Tips for Effective Communication With Patients With Disabilities 

Tips for Effective Communication With Patients With Disabilities 

Written by Lizzette Cruz, RN, MS

As nurses, we take on many roles. One of our most important is that of patient advocate. In order to succeed in this role, we must strive for effective communication一not only with other healthcare professionals, but also with each of our patients. Effective communication with our patients is critical in providing high quality nursing care and can influence patient outcomes

What does effective communication look like? Effective patient-nurse communication is  different for everyone. Every patient has individual needs and unique challenges. No matter the challenges, it’s imperative to remain focused on the goal to fully understand your patient’s current situation, needs, and concerns. 

Communication is taught as part of our nursing school curriculum. But, as with any nursing skill, you don’t learn to master it until you pull on your medical scrubs and practice. 

Read on for helpful tips to utilize effective communication with patients with disabilities, special needs, or language barriers.

All Patients with Disabilities

  1. Take the time to not only understand your patient, but also to ensure they understand you. Be supportive and flexible as you communicate and follow their verbal and non-verbal cues. 

  2. Acknowledge your patient as an individual. Many patients are accompanied by a caregiver. Remember to speak directly to your patient and not to their caregiver whenever possible. Encourage your patients to actively participate in their own health care decisions. 

  3. Make eye contact if culturally appropriate. Sit or stand at eye level and make eye contact when speaking with your patients. 

  4. Offer assistance and wait for your offer to be accepted. Do not assume that your patients will need and want your help. 

Patients with Mobility Limitations

  1. Keep personal space in mind. Personal space for patients includes any of the assistive devices they may be using, such as a wheelchair, walker, or cane. 

  2. Ensure these devices are available or within reach of the patient. Always ask before moving these devices or assisting them. 

  3. Give directions that include distance, physical objects, and challenges. 

Patients with Vision Loss 

  1. Introduce yourself as you approach the patient and inform them when you leave.

  2. Speak in a normal tone. Do not shout. 

  3. Be as descriptive as possible when providing directions. For example, if you’re guiding them up the stairs, provide them with the number of stairs. 

  4. Never pet or distract a service animal unless the patient has given you permission.

Patients with Hearing Loss

  1. Ask for the patient’s preference in communicating and eliminate background noise as much as possible. 

  2. If patients use an assistive hearing device, ensure these are available that the patient uses them while you communicate with them. 

  3. Speak in a normal tone and do not raise your voice unless specifically asked to do so.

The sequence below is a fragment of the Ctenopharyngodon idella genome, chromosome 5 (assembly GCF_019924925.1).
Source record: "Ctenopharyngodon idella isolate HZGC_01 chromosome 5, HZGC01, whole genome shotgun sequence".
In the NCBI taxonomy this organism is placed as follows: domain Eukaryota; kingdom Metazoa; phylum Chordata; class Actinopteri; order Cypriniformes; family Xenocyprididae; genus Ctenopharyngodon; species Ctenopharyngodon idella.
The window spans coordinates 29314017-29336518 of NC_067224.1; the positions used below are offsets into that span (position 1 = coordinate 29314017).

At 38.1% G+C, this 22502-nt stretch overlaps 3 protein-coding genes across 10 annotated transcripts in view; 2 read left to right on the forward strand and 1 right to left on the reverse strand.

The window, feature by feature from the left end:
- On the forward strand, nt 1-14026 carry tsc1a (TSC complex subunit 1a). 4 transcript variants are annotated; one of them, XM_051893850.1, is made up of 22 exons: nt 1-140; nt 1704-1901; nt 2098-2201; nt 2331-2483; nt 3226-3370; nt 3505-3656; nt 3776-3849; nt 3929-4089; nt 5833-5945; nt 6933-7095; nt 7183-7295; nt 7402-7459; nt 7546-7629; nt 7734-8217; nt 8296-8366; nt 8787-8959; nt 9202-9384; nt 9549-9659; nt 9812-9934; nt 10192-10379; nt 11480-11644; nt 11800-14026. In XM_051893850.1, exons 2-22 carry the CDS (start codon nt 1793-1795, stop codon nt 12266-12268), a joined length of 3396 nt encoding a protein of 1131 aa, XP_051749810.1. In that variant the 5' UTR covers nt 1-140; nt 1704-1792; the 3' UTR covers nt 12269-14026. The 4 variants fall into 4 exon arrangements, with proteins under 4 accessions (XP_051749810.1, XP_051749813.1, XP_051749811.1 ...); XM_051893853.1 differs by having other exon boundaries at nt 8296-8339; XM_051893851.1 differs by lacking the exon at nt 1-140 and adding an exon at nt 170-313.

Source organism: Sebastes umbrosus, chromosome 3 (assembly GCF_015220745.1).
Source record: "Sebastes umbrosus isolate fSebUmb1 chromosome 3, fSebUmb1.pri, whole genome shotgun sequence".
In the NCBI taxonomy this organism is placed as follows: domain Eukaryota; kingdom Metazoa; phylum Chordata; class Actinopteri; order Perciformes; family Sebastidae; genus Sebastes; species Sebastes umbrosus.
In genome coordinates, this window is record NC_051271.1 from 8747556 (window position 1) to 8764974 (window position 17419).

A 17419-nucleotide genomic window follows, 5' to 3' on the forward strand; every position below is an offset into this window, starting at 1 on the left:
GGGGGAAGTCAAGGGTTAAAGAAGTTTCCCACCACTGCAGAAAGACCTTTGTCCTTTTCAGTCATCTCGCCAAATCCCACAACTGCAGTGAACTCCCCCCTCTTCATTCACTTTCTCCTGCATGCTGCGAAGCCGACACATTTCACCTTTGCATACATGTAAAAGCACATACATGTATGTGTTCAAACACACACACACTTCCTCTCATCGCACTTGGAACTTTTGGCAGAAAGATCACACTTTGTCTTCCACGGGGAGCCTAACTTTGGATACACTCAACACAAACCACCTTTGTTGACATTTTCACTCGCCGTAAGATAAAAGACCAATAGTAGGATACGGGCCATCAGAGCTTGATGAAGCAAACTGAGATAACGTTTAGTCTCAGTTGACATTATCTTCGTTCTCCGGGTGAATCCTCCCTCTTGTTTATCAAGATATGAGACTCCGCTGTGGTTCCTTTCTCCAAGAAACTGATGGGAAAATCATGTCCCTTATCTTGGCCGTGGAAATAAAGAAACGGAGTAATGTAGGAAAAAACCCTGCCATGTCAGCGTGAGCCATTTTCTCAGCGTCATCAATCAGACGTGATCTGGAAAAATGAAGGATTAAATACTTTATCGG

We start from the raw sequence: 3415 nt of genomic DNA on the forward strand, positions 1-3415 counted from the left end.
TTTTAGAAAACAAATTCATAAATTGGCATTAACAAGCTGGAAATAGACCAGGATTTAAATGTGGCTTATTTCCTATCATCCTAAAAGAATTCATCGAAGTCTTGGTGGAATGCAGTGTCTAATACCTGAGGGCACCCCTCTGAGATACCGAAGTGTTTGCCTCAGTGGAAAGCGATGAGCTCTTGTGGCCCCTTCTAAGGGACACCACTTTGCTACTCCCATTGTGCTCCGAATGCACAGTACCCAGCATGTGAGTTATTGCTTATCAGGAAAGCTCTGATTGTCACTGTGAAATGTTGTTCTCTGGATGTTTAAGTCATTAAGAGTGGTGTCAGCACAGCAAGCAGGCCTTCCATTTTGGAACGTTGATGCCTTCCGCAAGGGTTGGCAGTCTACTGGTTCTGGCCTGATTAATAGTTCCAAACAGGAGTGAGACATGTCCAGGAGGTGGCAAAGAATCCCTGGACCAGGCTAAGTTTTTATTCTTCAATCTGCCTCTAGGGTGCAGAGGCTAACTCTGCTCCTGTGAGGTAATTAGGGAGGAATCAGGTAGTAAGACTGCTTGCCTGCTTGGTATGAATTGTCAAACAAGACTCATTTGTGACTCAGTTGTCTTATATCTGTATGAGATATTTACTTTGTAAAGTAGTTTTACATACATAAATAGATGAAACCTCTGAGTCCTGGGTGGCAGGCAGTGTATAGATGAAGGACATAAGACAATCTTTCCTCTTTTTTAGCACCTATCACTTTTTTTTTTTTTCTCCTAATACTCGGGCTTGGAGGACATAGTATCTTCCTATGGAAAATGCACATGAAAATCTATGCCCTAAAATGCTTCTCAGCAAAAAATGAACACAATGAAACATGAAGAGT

Patients with Speech Difficulties 

  1. Be patient. Do not speak for the patient or attempt to complete their sentences. 

  2. Do not pretend to understand. Let your patient know you do not understand and look for other ways to get a message across, such as using paper and pen, hand gestures, etc. 

  3. When information is needed quickly, develop short questions that require a ‘yes’ or ‘no’ response. 

Patients with Intellectual, Cognitive, or Developmental Disabilities

  1. Use simple, direct sentences or other forms of visual communication such as diagrams, or gestures. 

  2. Give exact instructions and avoid giving too many directions at once to reduce confusion. 

  3. Recognize that the patient may need to have information, directions, or questions repeated more than once and in different ways. 

Some patients may experience disabilities which may not be immediately visible  (autoimmune disease or language barriers). One of the first steps you can take is to ask patients if they will require any accommodations during their visit. Communicate these needs to other providers. Learning to communicate with disabled patients can enable the patient to overcome the barriers they face when seeking quality health care. As nurses, we should empower ourselves to help eliminate these barriers and provide the best care. 

And remember, practice makes perfect! There is always another chance to connect better with your patients.

  
About the Author

Lizzette Cruz, RN, MS is a nurse writer specializing in health and wellness content with 8+ years of experience in the Cardiovascular Research field. Her background includes a BS in Physiology and MS in Nursing. You can find her on Instagram on @thenursespen 

References: 

Okoro CA, Hollis ND, Cyrus AC, Griffin-Blake S. Prevalence of Disabilities and Health Care Access by Disability Status and Type Among Adults — United States, 2016. MMWR Morb Mortal Wkly Rep 2018;67:882–887. DOI: http://dx.doi.org/10.15585/mmwr.mm6732a3

Pagliuca, Lorita Marlena Freitag et al. Validation of the general guidelines of communication of nurses with the blind. Brazilian Journal of Nursing [online]. 2014, v. 67, n. 5 [Accessed 25 March 2022] , pp. 715-721. Available in: <https://doi.org/10.1590/0034-7167.2014670507>. ISSN 1984-0446. https://doi.org/10.1590/0034-7167.2014670507.

Disability Communication: Etiquette and Communication Methods : Disabled World (disabled-world.com) 

Communicating with People with Disabilities (nln.org)

The Importance of Effective Communication in Nursing | USAHS 


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